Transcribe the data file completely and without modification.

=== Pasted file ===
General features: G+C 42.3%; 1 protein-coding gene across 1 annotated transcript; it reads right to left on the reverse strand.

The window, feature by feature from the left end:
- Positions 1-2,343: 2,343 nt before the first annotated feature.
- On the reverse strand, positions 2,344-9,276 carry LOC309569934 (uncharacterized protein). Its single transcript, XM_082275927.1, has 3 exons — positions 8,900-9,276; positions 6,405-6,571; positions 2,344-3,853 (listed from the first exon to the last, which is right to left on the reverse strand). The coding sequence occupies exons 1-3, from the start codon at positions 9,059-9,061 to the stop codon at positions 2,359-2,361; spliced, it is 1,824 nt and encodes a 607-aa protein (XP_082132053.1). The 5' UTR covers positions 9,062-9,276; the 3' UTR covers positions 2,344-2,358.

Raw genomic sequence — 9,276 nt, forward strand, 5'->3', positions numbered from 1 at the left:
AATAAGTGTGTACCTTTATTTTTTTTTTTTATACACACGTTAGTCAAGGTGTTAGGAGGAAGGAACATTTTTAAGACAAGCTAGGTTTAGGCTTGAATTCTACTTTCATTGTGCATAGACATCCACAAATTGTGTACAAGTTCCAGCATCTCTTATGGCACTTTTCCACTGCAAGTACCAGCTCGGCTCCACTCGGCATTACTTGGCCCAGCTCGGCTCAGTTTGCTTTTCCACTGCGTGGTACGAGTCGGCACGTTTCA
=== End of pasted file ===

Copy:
General features: G+C 42.3%; 1 protein-coding gene across 1 annotated transcript; it reads right to left on the reverse strand.

The window, feature by feature from the left end:
- Positions 1-2,343: 2,343 nt before the first annotated feature.
- On the reverse strand, positions 2,344-9,276 carry LOC309569934 (uncharacterized protein). Its single transcript, XM_082275927.1, has 3 exons — positions 8,900-9,276; positions 6,405-6,571; positions 2,344-3,853 (listed from the first exon to the last, which is right to left on the reverse strand). The coding sequence occupies exons 1-3, from the start codon at positions 9,059-9,061 to the stop codon at positions 2,359-2,361; spliced, it is 1,824 nt and encodes a 607-aa protein (XP_082132053.1). The 5' UTR covers positions 9,062-9,276; the 3' UTR covers positions 2,344-2,358.

Raw genomic sequence — 9,276 nt, forward strand, 5'->3', positions numbered from 1 at the left:
AATAAGTGTGTACCTTTATTTTTTTTTTTTATACACACGTTAGTCAAGGTGTTAGGAGGAAGGAACATTTTTAAGACAAGCTAGGTTTAGGCTTGAATTCTACTTTCATTGTGCATAGACATCCACAAATTGTGTACAAGTTCCAGCATCTCTTATGGCACTTTTCCACTGCAAGTACCAGCTCGGCTCCACTCGGCATTACTTGGCCCAGCTCGGCTCAGTTTGCTTTTCCACTGCGTGGTACGAGTCGGCACGTTTCA